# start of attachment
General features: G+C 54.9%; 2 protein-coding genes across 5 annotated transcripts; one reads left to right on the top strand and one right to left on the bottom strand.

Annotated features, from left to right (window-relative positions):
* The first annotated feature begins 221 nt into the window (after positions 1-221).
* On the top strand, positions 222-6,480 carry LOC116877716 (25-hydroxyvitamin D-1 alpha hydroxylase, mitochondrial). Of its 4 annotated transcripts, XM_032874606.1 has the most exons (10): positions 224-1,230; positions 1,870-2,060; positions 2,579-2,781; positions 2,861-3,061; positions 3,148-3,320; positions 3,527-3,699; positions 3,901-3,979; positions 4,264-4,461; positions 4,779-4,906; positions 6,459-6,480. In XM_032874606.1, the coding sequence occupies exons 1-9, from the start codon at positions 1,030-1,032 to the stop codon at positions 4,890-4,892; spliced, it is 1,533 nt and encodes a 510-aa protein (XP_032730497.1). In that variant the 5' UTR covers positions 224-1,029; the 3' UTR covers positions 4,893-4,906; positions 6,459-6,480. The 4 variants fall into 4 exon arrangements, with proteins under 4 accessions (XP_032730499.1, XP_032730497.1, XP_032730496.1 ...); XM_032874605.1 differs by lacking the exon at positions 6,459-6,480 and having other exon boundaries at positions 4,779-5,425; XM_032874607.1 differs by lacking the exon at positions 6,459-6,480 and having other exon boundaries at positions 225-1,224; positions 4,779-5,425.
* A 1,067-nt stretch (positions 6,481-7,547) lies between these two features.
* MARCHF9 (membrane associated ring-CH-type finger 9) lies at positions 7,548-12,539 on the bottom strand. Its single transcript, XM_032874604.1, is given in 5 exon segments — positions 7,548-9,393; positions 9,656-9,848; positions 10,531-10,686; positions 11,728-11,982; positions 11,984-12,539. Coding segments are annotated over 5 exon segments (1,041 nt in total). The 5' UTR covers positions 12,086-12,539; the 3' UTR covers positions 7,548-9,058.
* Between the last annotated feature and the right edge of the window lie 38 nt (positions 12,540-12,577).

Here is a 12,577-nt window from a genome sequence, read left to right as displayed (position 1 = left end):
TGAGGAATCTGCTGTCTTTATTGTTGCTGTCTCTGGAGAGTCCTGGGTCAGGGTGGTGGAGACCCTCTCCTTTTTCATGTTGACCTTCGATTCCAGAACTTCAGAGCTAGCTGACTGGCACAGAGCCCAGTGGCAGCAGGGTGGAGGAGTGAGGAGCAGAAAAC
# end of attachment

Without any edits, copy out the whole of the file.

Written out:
General features: G+C 54.9%; 2 protein-coding genes across 5 annotated transcripts; one reads left to right on the top strand and one right to left on the bottom strand.

Annotated features, from left to right (window-relative positions):
* The first annotated feature begins 221 nt into the window (after positions 1-221).
* On the top strand, positions 222-6,480 carry LOC116877716 (25-hydroxyvitamin D-1 alpha hydroxylase, mitochondrial). Of its 4 annotated transcripts, XM_032874606.1 has the most exons (10): positions 224-1,230; positions 1,870-2,060; positions 2,579-2,781; positions 2,861-3,061; positions 3,148-3,320; positions 3,527-3,699; positions 3,901-3,979; positions 4,264-4,461; positions 4,779-4,906; positions 6,459-6,480. In XM_032874606.1, the coding sequence occupies exons 1-9, from the start codon at positions 1,030-1,032 to the stop codon at positions 4,890-4,892; spliced, it is 1,533 nt and encodes a 510-aa protein (XP_032730497.1). In that variant the 5' UTR covers positions 224-1,029; the 3' UTR covers positions 4,893-4,906; positions 6,459-6,480. The 4 variants fall into 4 exon arrangements, with proteins under 4 accessions (XP_032730499.1, XP_032730497.1, XP_032730496.1 ...); XM_032874605.1 differs by lacking the exon at positions 6,459-6,480 and having other exon boundaries at positions 4,779-5,425; XM_032874607.1 differs by lacking the exon at positions 6,459-6,480 and having other exon boundaries at positions 225-1,224; positions 4,779-5,425.
* A 1,067-nt stretch (positions 6,481-7,547) lies between these two features.
* MARCHF9 (membrane associated ring-CH-type finger 9) lies at positions 7,548-12,539 on the bottom strand. Its single transcript, XM_032874604.1, is given in 5 exon segments — positions 7,548-9,393; positions 9,656-9,848; positions 10,531-10,686; positions 11,728-11,982; positions 11,984-12,539. Coding segments are annotated over 5 exon segments (1,041 nt in total). The 5' UTR covers positions 12,086-12,539; the 3' UTR covers positions 7,548-9,058.
* Between the last annotated feature and the right edge of the window lie 38 nt (positions 12,540-12,577).

Here is a 12,577-nt window from a genome sequence, read left to right as displayed (position 1 = left end):
TGAGGAATCTGCTGTCTTTATTGTTGCTGTCTCTGGAGAGTCCTGGGTCAGGGTGGTGGAGACCCTCTCCTTTTTCATGTTGACCTTCGATTCCAGAACTTCAGAGCTAGCTGACTGGCACAGAGCCCAGTGGCAGCAGGGTGGAGGAGTGAGGAGCAGAAAAC